Work-Related Stress Lowers Nicotine Dependence
Surprisingly, smokers who experience stress at work are less likely to be dependent on nicotine.
German researchers looked at 197 smokers in order to examine the relationship between work-related stress and nicotine dependence. Contrary to the researchers' hypothesis, smokers who experienced stress at work were found to have a lower dependence on nicotine than those under less pressure. The study results found that employees under pressure actually smoked less than they otherwise would, possibly due to working long hours and strict employer smoking regulations.
Other factors found to be associated with lower nicotine dependence were being religious, being married, and attaining a higher level of education.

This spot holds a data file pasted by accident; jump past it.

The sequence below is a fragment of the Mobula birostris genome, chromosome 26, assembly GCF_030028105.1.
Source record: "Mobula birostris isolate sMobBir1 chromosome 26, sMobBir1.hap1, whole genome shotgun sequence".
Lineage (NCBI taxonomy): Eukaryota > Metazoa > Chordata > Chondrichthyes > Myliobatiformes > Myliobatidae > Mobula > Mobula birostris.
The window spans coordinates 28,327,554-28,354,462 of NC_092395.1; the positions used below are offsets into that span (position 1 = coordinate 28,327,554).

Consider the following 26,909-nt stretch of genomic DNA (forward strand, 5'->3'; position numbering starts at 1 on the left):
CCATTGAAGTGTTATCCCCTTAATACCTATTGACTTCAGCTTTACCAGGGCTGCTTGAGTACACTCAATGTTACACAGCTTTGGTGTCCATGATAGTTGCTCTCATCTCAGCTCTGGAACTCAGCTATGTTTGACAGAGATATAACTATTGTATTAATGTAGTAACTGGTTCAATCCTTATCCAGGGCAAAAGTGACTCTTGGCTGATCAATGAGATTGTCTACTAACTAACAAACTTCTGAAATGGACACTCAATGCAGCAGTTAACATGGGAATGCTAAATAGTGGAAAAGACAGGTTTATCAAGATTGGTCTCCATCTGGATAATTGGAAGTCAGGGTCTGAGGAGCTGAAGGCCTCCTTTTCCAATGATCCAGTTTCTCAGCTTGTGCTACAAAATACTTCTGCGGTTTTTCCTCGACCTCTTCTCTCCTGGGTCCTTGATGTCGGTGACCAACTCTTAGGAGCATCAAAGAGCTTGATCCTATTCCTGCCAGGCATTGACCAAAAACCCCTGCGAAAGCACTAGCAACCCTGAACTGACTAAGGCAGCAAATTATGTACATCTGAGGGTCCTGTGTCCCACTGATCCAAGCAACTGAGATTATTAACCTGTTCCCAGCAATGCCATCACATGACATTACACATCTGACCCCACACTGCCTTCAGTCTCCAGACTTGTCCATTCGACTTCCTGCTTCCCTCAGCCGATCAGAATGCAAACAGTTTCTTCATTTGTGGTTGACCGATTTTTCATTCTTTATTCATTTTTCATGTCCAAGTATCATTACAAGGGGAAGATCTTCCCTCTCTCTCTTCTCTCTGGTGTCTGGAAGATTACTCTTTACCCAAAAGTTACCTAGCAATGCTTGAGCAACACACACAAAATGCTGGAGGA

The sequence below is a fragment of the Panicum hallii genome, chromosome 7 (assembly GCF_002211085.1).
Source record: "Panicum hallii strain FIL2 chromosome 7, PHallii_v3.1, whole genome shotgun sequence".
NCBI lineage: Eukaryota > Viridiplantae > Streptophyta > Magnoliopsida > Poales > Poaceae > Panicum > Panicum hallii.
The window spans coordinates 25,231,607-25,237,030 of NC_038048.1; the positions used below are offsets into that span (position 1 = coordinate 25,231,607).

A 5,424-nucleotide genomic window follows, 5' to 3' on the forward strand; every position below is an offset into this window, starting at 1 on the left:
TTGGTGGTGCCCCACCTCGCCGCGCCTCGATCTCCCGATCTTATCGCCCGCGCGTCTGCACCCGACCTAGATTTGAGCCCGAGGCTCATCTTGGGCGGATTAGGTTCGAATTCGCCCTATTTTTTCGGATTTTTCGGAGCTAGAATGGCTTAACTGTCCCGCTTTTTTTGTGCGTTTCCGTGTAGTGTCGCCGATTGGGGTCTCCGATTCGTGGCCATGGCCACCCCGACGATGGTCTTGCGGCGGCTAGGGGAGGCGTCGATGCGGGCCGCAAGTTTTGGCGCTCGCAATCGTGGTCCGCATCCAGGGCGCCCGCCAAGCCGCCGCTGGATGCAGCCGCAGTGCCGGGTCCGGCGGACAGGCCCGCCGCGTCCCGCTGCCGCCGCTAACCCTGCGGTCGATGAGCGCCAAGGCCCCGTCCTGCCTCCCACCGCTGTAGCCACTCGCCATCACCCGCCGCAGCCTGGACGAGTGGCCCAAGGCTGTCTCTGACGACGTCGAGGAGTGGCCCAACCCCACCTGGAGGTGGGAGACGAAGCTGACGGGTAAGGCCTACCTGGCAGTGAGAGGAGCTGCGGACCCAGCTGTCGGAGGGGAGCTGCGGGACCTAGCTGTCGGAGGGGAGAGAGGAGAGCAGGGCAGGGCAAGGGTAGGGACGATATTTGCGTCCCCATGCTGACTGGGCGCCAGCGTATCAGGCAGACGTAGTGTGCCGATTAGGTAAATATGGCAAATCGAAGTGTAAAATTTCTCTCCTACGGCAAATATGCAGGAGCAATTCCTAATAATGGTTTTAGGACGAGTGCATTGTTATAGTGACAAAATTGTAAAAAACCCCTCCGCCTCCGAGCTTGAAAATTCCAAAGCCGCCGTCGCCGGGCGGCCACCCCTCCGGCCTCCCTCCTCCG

Why Is This Important?
Most people assume that stress is a factor leading to more smoking and can make it more difficult to quit. In fact, even the researchers in this study initially hypothesized that work-related stress would be associated with increased nicotine dependence among employed smokers. The actual results of the study--that work pressures lower nicotine dependence--challenge these assumptions and suggest that our long-held assumptions about stress and smoking may not be true.